But once you label me, much like the box in the attic with the label, you don’t have to look inside of me to figure out what I’m about.  If you label me as a theatre person, you suddenly think you know everything I think about everything.  I’m suddenly a leftist who is also an environmentalist freak and I probably think Andrew Lloyd Webber is the greatest thing since sliced bread.  (Everyone in the theatre world that I’ve ever met, thinks that Cats sucks…just by the way)  Or If I say that I am a believer in Jesus, you automatically assume I’m a republican, voting for Romney and I’m against homosexuals and those who are pro-choice.  A label to a human has far-reaching affects than just that of the label.

Labels are useful, but for humans, they are not true.  There are more perspectives.  I don’t always fit all of the labels, and I bet, if you examined your life too, you’d realize you don’t always fit one of your labels.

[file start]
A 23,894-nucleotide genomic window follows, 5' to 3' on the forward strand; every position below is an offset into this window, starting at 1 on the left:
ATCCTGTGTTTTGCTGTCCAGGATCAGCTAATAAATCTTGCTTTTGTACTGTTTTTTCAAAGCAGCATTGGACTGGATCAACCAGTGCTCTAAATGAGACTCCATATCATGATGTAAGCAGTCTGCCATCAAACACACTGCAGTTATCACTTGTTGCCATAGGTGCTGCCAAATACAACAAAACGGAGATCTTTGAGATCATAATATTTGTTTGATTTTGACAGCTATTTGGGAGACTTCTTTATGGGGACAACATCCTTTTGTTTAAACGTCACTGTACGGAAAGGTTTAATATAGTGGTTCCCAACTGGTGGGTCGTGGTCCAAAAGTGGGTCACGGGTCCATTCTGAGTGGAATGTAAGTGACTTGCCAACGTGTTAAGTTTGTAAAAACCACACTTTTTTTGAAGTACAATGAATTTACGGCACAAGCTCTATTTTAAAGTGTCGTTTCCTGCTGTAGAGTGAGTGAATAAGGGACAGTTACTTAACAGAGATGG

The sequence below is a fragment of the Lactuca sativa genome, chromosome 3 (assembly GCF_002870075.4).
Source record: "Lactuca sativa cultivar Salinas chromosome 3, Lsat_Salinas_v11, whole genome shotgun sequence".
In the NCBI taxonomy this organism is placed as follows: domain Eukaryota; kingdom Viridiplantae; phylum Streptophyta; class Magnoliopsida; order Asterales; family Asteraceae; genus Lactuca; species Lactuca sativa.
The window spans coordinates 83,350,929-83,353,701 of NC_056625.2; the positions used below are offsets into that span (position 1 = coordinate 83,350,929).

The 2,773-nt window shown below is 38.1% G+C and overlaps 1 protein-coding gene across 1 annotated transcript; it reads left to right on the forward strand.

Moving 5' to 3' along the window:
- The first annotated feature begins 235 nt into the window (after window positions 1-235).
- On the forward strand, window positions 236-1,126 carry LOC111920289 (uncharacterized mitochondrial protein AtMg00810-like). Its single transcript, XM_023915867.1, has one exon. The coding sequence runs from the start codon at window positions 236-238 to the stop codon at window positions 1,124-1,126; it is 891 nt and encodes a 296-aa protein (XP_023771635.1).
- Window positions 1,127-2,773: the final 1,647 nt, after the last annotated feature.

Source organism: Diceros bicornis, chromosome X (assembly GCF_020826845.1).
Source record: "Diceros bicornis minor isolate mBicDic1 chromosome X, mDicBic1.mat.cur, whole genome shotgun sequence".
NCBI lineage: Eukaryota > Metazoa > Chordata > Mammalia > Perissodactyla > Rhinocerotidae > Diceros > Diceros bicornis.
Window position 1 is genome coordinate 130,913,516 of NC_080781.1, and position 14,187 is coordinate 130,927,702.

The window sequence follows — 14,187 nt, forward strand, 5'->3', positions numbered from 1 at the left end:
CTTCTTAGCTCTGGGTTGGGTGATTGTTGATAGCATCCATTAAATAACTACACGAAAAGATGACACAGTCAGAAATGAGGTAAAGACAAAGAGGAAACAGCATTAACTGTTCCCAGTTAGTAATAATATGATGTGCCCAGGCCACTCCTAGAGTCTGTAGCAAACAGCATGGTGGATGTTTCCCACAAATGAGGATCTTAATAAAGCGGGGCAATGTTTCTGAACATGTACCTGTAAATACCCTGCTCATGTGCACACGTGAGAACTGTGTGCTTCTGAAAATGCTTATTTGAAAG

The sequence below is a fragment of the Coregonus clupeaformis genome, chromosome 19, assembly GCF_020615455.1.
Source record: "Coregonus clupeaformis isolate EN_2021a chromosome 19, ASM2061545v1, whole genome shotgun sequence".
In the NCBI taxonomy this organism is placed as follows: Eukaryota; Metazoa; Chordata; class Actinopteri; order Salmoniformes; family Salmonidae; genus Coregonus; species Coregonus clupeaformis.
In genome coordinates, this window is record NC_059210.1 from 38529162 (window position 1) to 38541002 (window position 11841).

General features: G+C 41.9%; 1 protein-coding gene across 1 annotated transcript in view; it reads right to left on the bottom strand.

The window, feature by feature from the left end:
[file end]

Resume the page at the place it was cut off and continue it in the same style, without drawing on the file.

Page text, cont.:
As if our fascination with labels for individuals is not enough, we seem really fascinated with making sure that every single relationship has its own label.  People cannot just be friends anymore.  There has to be a label.  If I hang out with someone a few times, it doesn’t take long before I am asked if me and another person are dating, or people assume that I’m seeing them.  They’re so fascinated with that label, that it completely pressures the two people!  But that’s another rant.  Anyways, with the label thing, people always introduce people by that label.  I have a sister.  There, I’ve just used a label.  If I were to introduce you to her, I would say “this is Grace, she is my sister.”  I’ve labeled her.  But, the title of “sister” is not enough.  In many ways, she is a close friend and someone that I know I can be angry with and mean as all get out, but her love and adoration for me is unconditional.  I’ve tried it, I know.  But she can also be my worst enemy at the same time.  If I introduce you to my friend, I would say “this is so-and-so and I know them from ____________(insert meaningful location here).”   And they have just been labeled.  But…the fact that I’ve kept up with them since 1999 means that they’re more meaningful than just that label.